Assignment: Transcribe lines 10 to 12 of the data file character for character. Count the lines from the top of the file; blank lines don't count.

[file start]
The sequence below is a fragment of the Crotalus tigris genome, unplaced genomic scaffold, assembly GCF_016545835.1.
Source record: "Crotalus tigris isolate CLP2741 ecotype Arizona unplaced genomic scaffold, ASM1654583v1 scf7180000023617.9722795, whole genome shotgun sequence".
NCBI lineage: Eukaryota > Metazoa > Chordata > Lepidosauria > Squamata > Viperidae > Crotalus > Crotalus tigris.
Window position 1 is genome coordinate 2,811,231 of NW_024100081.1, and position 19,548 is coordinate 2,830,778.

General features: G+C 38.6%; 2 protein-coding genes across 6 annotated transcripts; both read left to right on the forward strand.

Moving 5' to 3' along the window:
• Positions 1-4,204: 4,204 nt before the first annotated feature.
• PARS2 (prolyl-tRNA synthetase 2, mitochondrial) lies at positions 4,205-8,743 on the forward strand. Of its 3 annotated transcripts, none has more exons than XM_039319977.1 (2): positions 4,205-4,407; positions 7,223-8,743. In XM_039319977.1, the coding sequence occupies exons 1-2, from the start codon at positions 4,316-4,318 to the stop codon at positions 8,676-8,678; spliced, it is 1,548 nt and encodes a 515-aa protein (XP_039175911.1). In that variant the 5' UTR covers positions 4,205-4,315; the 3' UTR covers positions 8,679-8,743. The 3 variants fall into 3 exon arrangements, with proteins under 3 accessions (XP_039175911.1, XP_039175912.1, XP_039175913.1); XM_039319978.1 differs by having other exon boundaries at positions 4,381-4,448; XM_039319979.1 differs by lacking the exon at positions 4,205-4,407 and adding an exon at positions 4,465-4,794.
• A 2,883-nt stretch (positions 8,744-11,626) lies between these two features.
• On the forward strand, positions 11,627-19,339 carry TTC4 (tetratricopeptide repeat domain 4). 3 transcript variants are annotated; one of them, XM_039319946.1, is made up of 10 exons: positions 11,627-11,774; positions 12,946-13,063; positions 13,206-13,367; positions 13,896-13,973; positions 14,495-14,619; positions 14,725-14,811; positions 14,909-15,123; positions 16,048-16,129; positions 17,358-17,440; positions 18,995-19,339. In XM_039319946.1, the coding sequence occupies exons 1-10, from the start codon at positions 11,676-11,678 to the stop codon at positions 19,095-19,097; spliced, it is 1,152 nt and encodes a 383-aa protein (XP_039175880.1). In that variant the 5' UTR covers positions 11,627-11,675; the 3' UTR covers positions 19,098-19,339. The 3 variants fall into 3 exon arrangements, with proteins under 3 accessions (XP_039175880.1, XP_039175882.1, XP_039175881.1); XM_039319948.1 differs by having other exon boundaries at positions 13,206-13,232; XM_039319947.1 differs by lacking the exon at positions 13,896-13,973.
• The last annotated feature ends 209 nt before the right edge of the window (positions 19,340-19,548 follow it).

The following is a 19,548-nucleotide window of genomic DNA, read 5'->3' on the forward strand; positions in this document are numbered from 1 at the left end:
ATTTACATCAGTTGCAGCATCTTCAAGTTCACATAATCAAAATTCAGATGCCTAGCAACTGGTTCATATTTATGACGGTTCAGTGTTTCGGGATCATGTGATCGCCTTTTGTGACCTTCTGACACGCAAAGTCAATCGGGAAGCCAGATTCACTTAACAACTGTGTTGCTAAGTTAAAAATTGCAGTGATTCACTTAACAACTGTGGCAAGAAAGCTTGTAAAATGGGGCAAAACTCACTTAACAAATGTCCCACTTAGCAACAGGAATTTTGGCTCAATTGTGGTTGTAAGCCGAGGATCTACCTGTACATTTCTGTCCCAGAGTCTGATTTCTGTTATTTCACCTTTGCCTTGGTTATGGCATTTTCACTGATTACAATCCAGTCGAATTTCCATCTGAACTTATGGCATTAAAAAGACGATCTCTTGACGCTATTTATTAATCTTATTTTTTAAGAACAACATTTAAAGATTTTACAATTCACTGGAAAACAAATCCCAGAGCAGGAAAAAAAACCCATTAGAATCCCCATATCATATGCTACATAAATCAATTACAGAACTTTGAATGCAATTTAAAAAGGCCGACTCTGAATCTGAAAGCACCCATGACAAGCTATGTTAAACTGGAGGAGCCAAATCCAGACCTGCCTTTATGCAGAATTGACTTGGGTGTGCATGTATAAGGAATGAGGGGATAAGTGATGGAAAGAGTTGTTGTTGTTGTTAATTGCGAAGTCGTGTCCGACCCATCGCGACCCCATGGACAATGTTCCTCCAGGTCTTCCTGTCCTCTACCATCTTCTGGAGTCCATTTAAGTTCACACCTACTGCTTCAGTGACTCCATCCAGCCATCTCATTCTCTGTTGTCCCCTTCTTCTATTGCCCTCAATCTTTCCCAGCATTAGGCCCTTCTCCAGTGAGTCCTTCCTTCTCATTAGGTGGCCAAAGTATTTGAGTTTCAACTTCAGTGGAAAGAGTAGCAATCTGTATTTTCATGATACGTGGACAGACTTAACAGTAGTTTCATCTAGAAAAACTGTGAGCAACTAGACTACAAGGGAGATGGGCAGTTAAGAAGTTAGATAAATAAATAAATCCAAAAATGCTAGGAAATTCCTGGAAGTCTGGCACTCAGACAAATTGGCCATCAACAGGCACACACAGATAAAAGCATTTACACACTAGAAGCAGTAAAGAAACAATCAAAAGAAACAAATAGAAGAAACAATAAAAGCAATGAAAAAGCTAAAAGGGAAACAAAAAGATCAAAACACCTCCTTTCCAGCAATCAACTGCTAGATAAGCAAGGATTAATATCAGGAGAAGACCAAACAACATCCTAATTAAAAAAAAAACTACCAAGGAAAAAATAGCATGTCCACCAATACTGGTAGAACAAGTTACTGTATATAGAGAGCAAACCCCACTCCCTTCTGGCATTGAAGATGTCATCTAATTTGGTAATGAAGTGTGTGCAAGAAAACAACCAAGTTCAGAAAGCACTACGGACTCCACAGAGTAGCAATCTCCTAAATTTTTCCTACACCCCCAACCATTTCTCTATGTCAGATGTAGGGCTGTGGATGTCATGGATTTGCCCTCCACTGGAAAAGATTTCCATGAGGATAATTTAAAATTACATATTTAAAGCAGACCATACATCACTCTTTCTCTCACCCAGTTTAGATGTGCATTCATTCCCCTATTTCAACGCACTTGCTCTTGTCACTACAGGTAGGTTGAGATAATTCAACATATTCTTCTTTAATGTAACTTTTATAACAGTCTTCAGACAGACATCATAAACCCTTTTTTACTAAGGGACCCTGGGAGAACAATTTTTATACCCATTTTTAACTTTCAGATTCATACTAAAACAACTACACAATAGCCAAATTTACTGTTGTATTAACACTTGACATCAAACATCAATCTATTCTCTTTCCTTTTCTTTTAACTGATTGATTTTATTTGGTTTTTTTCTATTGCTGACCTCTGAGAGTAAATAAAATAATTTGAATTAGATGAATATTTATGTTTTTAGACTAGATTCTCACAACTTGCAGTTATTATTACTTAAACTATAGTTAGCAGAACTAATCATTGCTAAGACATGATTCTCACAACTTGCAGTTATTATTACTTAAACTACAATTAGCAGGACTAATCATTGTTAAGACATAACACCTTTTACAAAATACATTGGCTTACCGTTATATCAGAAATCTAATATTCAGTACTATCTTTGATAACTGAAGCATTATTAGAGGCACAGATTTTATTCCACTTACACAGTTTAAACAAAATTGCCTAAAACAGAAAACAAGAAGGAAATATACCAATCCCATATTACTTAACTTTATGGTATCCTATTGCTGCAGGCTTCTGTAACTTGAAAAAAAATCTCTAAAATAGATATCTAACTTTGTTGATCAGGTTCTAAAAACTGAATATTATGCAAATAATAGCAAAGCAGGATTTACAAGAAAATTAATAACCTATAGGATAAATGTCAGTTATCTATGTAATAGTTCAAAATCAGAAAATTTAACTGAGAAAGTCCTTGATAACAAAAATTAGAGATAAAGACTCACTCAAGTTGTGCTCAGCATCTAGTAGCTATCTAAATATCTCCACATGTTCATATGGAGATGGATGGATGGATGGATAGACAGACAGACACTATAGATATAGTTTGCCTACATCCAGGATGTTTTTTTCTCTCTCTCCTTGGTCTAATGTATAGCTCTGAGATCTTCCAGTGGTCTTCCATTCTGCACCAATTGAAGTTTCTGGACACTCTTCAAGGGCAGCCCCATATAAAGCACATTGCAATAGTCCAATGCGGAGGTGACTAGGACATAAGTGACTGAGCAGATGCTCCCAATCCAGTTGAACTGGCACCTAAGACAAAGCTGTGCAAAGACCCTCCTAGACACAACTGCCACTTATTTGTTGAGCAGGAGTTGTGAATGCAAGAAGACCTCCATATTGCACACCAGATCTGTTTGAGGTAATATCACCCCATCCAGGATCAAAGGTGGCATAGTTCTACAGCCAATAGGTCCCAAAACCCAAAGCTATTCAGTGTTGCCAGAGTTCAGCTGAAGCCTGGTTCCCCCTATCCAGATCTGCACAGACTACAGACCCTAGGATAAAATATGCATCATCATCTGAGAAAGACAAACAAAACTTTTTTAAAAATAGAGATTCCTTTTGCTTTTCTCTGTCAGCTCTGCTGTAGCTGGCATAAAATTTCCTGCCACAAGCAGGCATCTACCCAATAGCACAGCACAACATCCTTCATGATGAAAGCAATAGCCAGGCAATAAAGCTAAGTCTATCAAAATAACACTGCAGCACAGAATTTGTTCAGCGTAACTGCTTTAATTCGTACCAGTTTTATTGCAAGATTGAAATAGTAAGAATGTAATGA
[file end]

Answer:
• On the forward strand, positions 11,627-19,339 carry TTC4 (tetratricopeptide repeat domain 4). 3 transcript variants are annotated; one of them, XM_039319946.1, is made up of 10 exons: positions 11,627-11,774; positions 12,946-13,063; positions 13,206-13,367; positions 13,896-13,973; positions 14,495-14,619; positions 14,725-14,811; positions 14,909-15,123; positions 16,048-16,129; positions 17,358-17,440; positions 18,995-19,339. In XM_039319946.1, the coding sequence occupies exons 1-10, from the start codon at positions 11,676-11,678 to the stop codon at positions 19,095-19,097; spliced, it is 1,152 nt and encodes a 383-aa protein (XP_039175880.1). In that variant the 5' UTR covers positions 11,627-11,675; the 3' UTR covers positions 19,098-19,339. The 3 variants fall into 3 exon arrangements, with proteins under 3 accessions (XP_039175880.1, XP_039175882.1, XP_039175881.1); XM_039319948.1 differs by having other exon boundaries at positions 13,206-13,232; XM_039319947.1 differs by lacking the exon at positions 13,896-13,973.
• The last annotated feature ends 209 nt before the right edge of the window (positions 19,340-19,548 follow it).

The following is a 19,548-nucleotide window of genomic DNA, read 5'->3' on the forward strand; positions in this document are numbered from 1 at the left end: